Leahy Issues Annual Letter To Community

In an effort to summarize the past year’s events at Boston College, University President Rev. William P. Leahy, S.J., sent out his annual letter to members of the BC community today.

“This is a letter that is meant to be an update on important University events and issues for BC’s 162,000 alumni and parents who are not in as close contact with the University, as well as for members of the campus community,” said University Spokesman Jack Dunn. He also noted that this tradition began in 2009 after the U.S. economic crisis, as a way for Leahy to inform all concerned parties about the state BC was in.

This year marks the 150th anniversary of BC-the Commonwealth of Massachusetts officially approved the University’s charter in April of 1863, and in July of 1863 the property was transferred to founder Rev. John McElroy, S.J. Accordingly, the first section of Leahy’s letter noted the importance of the University’s sesquicentennial and the various events and symposia hosted at BC over the past two semesters in celebration.

The opening of Stokes Hall this semester was touted as “a powerful affirmation of Boston College’s longstanding commitment to liberal arts education,” and the ongoing renovation of St. Mary’s Hall, slated to finish in December of 2014, was also included.
In terms of personnel, Leahy mentioned the appointment of athletic director Brad Bates last fall. While BC has been without a Vice President for Student Affairs (VPSA) since Patrick Rombalski left in November, Leahy said that the announcement of a new VPSA should be made before the end of the semester.

In the section of his letter dealing with University finances, Leahy contrasted the 3.6 percent rise in tuition for the 2013-14 year with BC’s continued commitment to need-based financial aid, which has been raised by 7.9 percent for next year. While he also noted that the University has been able to save approximately $20 million through budget reductions and other savings, Leahy also pointed out that BC’s policy of need-blind admissions will require “a major increase in support for financial aid and endowment.”

Also with respect to admissions, Leahy mentioned the addition of a supplemental essay to this year’s application process. “The result has been not only a smaller applicant pool (25,000 applicants, which is more in line with our principal competitors) but also what Admission Director John Mahoney calls the best-suited and most academically talented group of potential BC freshmen in our history,” he said.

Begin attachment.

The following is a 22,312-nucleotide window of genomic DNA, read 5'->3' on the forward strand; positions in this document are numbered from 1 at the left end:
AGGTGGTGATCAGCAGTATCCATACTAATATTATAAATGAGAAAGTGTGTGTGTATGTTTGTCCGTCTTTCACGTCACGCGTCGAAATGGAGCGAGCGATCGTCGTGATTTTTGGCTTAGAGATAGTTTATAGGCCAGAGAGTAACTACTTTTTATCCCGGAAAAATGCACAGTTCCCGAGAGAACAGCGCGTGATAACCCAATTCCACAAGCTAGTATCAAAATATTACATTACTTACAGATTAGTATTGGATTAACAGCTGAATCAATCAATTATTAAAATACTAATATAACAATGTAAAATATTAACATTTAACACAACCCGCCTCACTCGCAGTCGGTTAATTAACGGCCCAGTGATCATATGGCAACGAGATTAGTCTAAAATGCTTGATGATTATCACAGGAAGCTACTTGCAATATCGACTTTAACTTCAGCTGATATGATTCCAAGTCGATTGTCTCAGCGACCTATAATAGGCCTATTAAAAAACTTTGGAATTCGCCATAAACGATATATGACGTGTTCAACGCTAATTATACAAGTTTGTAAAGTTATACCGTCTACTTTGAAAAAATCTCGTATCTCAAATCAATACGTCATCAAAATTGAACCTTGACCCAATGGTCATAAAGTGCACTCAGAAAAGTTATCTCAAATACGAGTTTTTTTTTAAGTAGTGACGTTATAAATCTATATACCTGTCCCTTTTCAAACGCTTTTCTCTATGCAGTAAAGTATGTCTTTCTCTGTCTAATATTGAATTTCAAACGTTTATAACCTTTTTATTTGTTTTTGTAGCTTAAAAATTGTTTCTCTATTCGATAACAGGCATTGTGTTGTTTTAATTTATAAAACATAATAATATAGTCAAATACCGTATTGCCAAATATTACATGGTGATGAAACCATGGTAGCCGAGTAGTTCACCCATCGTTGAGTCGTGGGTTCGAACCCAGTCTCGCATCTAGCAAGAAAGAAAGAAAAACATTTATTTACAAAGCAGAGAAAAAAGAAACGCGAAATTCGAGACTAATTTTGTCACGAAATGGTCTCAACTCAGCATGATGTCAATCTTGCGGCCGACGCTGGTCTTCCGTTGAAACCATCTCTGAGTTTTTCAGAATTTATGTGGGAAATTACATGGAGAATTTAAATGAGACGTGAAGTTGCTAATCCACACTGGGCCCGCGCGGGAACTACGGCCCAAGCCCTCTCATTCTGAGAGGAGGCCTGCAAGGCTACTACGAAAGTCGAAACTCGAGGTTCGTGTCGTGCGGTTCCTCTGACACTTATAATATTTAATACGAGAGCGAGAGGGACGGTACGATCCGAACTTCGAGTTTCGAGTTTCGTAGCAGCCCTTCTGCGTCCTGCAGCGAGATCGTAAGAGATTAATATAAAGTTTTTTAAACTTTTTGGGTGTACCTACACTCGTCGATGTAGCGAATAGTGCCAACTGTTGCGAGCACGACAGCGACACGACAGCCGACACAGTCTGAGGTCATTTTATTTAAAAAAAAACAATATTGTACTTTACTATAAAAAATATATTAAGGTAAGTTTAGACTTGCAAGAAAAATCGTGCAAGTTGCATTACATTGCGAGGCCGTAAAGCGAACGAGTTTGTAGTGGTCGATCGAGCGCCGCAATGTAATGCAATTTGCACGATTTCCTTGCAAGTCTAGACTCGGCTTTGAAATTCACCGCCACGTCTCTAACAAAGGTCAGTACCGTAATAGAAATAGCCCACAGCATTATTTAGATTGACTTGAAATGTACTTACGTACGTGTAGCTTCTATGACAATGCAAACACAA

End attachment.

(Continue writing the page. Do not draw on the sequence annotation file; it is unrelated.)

The process of revising the University academic core, which was last updated in 1991, was also addressed. Leahy not only recognized the efforts of Institute for the Liberal Arts Director Mary Crane, Dean of the College of Arts and Sciences David Quigley, Dean of the Carroll School of Management Andy Boynton, and Tom Chiles, chair of the biology department, but also placed a tentative time frame in which potential changes to the core would be released. Committee members, along with consulting firm Continuum “have sought and obtained extensive comments from members of the campus community, and hope to present results from their consultation and deliberations in the next six to eight weeks,” he said.

The letter also highlighted the progress made by the Light the World campaign, launched in October of 2008, which hit the $1 billion mark in January. He noted, however, that continued support from BC alumni is necessary in order to further the campaign’s goals. “We realize we have much work to do, and need the help of all alumni and friends of Boston College to reach our campaign goal of $1.5 billion and continue striving to enhance our mission and meet our institutional goals,” he said. A bulleted list of accomplishments and awards garnered over the past year by faculty members, undergraduates, and graduate students, as well as shifts in the University’s rank, was included as well.

Leahy concluded his letter by emphasizing both the devotion of the BC community and the Jesuit, Catholic nature of the University. “The Jesuits who established our University had great vision and faith,” he said. “As we celebrate our Sesquicentennial, I am frequently reminded how immensely Boston College has benefited and continues to benefit from the dedication, talent, and commitment of faculty, staff, students, alumni, and friends. Because of such efforts and generosity, our University is able to advance in academic excellence and reputation, remain faithful to its Jesuit, Catholic heritage and values, and stand as a beacon of light and hope in our day.”

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Eleanor Hildebrandt was the 2014 Editor-in-Chief of The Heights. She liked puns then and it's a safe bet that she likes them now. Follow her on Twitter at @ehhilde.